Feeling grateful is such a quick and easy path to feeling good.  Gratitude slams stress, axes anxiety and destroys depression every single time.  Science shows that grateful people are happy people and actually live longer.  In fact, according to UC Berkeley, grateful people enjoy these benefits:


  • Stronger immune systems
  • Less bothered by aches and pains
  • Lower blood pressure
  • Exercise more and take better care of their health
  • Sleep longer and feel more refreshed upon waking


  • Higher levels of positive emotions
  • More alert, alive, and awake
  • More joy and pleasure
  • More optimism and happiness


  • More helpful, generous, and compassionate
  • More forgiving
  • More outgoing
  • Feel less lonely and isolated.


So what is gratitude exactly?

Robert Emmons, perhaps the world’s leading scientific expert on gratitude, argues that gratitude has two key components, “First,” he writes, “it’s an affirmation of goodness. We affirm that there are good things in the world, gifts and benefits we’ve received.”

In the second part of gratitude, he explains, “We recognize that the sources of this goodness are outside of ourselves. … We acknowledge that other people—or even higher powers, if you’re of a spiritual mindset—gave us many gifts, big and small, to help us achieve the goodness in our lives.”

Here’s some ways you can cultivate more feelings of gratitude:

  1. Three Things

This is a proven technique for improving subjective wellbeing (SWB) and resilience.  In fact, it forms part of the US Army’s, Master Resilience Program…and it’s so easy!  Before you go to sleep, simply write down three things that went well through the day.  Easy peasy!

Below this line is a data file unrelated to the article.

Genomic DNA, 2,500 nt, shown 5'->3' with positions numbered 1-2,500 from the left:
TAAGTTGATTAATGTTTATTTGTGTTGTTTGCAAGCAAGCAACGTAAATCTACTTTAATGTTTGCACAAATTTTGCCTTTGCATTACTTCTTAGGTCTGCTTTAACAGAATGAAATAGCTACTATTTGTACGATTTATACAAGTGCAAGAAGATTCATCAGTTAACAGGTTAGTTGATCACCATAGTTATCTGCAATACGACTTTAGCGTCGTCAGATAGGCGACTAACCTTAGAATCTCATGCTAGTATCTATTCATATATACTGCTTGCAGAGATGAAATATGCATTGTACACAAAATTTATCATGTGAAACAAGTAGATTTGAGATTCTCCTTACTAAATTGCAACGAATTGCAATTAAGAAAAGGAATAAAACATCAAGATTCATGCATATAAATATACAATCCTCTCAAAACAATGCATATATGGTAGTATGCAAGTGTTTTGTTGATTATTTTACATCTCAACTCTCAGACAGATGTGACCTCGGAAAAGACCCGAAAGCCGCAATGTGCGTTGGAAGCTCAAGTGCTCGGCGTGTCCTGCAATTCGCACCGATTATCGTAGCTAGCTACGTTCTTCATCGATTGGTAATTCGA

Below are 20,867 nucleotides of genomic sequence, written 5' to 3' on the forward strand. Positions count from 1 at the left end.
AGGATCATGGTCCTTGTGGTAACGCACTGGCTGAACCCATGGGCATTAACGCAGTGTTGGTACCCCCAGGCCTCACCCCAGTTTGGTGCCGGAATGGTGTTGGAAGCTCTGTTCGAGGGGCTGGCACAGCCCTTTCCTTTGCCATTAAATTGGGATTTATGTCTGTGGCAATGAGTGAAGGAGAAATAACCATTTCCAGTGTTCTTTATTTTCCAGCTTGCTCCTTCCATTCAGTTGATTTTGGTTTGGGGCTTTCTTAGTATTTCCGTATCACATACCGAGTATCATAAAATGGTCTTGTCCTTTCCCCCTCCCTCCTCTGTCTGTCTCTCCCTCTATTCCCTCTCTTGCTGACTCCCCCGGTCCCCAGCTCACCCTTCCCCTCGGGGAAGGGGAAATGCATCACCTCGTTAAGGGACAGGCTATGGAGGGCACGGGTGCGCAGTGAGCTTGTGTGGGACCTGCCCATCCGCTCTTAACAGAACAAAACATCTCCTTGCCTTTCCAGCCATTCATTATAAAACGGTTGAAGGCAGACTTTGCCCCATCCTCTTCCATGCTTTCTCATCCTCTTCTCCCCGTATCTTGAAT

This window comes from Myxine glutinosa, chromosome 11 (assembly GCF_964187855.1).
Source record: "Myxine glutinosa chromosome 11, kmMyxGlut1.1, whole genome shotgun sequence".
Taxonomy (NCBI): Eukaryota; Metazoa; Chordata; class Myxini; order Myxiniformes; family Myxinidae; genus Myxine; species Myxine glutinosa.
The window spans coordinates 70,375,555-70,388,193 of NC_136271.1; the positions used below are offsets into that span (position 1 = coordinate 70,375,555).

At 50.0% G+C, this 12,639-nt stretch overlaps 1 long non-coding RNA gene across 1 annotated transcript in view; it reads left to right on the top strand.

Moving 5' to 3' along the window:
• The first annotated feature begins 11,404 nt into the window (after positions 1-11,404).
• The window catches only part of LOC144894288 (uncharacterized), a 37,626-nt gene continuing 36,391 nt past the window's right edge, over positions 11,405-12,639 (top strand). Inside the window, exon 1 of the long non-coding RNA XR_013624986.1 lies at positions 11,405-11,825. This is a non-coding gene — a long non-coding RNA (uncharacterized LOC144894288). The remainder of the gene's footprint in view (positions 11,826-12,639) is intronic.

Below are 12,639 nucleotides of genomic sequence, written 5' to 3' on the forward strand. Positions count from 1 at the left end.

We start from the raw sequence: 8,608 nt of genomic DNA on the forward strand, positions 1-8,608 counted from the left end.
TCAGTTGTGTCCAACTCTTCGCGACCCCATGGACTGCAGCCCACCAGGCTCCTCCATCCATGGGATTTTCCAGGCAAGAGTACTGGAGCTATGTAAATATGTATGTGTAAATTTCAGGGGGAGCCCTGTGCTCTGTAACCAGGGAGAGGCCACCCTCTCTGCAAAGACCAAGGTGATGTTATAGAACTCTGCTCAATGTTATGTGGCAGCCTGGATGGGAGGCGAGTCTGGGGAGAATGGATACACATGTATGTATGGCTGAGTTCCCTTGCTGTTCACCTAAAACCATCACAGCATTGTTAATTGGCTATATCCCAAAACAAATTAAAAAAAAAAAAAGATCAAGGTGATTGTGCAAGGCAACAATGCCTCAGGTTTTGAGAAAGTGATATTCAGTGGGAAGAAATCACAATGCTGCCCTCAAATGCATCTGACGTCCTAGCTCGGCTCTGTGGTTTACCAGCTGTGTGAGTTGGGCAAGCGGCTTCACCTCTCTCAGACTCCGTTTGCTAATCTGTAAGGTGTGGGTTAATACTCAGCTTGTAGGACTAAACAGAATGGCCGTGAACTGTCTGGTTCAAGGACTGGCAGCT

‘The Best Bit’ – great to do with the family around the dinner table.  Encourage everyone to describe the ‘best bit’ of their day.  This encourages children, in particular, to look for the good.

‘The Grateful Three’ – write down three things that you’re grateful for, right here and right now, in your morning journaling session.  Try and make them three different things each day.

  1. Time Capsule

Keep a money box (or any other container that can’t be opened easily) and write down the little day to day wins.   They might be a celebration, a milestone or an achievement.  Often these little things are quite huge at the time but easily forgotten.  Write little notes and fold them and deposit into your money box to be opened all together at a chosen time.  Christmas Eve is perfect.

  1. Gratitude Letter

Not only does this one increase the positive affect of the recipient but it’s been proven to improve the writer’s subjective wellbeing (SWB) for up to three months afterwards!  This one’s pretty self-explanatory.  Simply write a letter to someone that you feel grateful for and might not have necessarily told them.  The effects of this practice are greatly enhanced if you actually read the letter in person.


So there you have it, some easy ways to help yourself to feel good, and the reasons why.  I personally have used all of these methods at one time or another and I can truly vouch for their effectiveness.

Give one or all of them a shot and let me know how you go.